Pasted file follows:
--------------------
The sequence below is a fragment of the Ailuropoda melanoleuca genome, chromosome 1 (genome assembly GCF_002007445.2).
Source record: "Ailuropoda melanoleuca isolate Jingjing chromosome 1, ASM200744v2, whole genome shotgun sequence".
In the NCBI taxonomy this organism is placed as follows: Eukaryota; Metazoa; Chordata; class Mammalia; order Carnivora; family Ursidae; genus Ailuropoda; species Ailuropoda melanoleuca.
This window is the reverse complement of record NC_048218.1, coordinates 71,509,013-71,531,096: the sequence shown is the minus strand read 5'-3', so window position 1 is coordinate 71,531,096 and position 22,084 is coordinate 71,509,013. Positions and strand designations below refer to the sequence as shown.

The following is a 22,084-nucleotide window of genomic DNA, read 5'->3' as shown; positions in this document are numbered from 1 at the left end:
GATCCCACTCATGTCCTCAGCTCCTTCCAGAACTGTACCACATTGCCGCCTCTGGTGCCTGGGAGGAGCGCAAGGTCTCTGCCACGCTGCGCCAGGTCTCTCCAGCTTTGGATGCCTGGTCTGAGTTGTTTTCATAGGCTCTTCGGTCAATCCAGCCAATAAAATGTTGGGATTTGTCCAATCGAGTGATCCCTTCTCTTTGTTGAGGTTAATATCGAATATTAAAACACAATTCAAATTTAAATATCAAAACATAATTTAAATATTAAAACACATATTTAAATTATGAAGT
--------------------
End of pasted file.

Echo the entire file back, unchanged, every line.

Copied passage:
The sequence below is a fragment of the Ailuropoda melanoleuca genome, chromosome 1 (genome assembly GCF_002007445.2).
Source record: "Ailuropoda melanoleuca isolate Jingjing chromosome 1, ASM200744v2, whole genome shotgun sequence".
In the NCBI taxonomy this organism is placed as follows: Eukaryota; Metazoa; Chordata; class Mammalia; order Carnivora; family Ursidae; genus Ailuropoda; species Ailuropoda melanoleuca.
This window is the reverse complement of record NC_048218.1, coordinates 71,509,013-71,531,096: the sequence shown is the minus strand read 5'-3', so window position 1 is coordinate 71,531,096 and position 22,084 is coordinate 71,509,013. Positions and strand designations below refer to the sequence as shown.

The following is a 22,084-nucleotide window of genomic DNA, read 5'->3' as shown; positions in this document are numbered from 1 at the left end:
GATCCCACTCATGTCCTCAGCTCCTTCCAGAACTGTACCACATTGCCGCCTCTGGTGCCTGGGAGGAGCGCAAGGTCTCTGCCACGCTGCGCCAGGTCTCTCCAGCTTTGGATGCCTGGTCTGAGTTGTTTTCATAGGCTCTTCGGTCAATCCAGCCAATAAAATGTTGGGATTTGTCCAATCGAGTGATCCCTTCTCTTTGTTGAGGTTAATATCGAATATTAAAACACAATTCAAATTTAAATATCAAAACATAATTTAAATATTAAAACACATATTTAAATTATGAAGT